When you can, with a little knowledge, enter into a place that contains within it art that has managed to a varying degree to still show evidence of Marian devotion, then you are seeing, I believe, a signpost pointing the way to bridging that gap. Mary is the great guarantor of a fecund and life-affirming culture.

It is thrilling, for instance, to uncover any reference to the Feast of the Assumption, which occurs at the height of harvest and was such a widespread and popular devotion of medieval England, but which was particularly frowned upon by the Protestant reformers for its supposedly unscriptural nature and its tinge of ‘mariolatry’. So to discover, as at the font in St. Matthew’s, Ipswich, an image of the Assumption of Mary can be a genuinely shocking experience, almost as if one were looking at a sheela-na-gig in reverse.

I have already mentioned in a previous post the Shrine of Our Lady of Sudbury and Her association with this feast. I have also mentioned how important I believe it is where possible to try and reinstate processions on this feast day, and I have tried to do these pilgrimages consciously dedicated to this re-sacralisation. Others make their own way on similar paths. Look at what Michael Martin says here, or Roger Buck here for instance.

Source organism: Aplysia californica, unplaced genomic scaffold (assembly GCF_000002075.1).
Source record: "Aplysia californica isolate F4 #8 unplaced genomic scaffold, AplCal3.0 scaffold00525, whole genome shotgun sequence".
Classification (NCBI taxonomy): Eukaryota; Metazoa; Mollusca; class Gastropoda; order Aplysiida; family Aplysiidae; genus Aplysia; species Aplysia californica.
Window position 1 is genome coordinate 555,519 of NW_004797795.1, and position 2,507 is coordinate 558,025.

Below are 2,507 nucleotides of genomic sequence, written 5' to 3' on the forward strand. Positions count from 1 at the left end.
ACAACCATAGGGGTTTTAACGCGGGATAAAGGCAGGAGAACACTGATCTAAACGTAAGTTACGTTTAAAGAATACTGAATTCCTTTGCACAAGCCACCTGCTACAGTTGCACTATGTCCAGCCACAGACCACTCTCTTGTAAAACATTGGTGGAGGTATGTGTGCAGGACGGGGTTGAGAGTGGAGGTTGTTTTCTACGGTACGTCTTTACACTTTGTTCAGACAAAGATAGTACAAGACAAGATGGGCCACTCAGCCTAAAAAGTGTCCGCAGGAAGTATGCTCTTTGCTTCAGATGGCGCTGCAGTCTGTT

The common thread here is a search for a way of combatting the gnosticism and world-denying nature of our current technocratic secular age. A rediscovery of Maria-Sophia, and a mystagogic element to the faith.

For us English Catholics I believe we should be working and praying for England to be once again known and accepted as Our Lady’s Dowry. Our Lady is archstrategist, and directs us to confront head on the errors of modernity, of the culture of death.


Our Love for Mary

“Our love for Mary is one with our love for beauty and goodness, of interior peace and measured wisdom, of flowers and mountains and green valleys and the deep ocean, of stars and the happiest moments of human life, the kindness of friends and the love of family and the bliss of lovers. Nothing of our earthly life will be lost, because Mary treasures all things in her immaculate heart.” – Stratford Caldecott.


Our Lady of Grace, Ipswich

The pilgrimage you don’t know you’re on until you get there is the best kind! Yesterday I made a journey for entirely mundane reasons, only to realise I had ended up in the exact place that I had been wanting to make the object of a pilgrimage for a long time.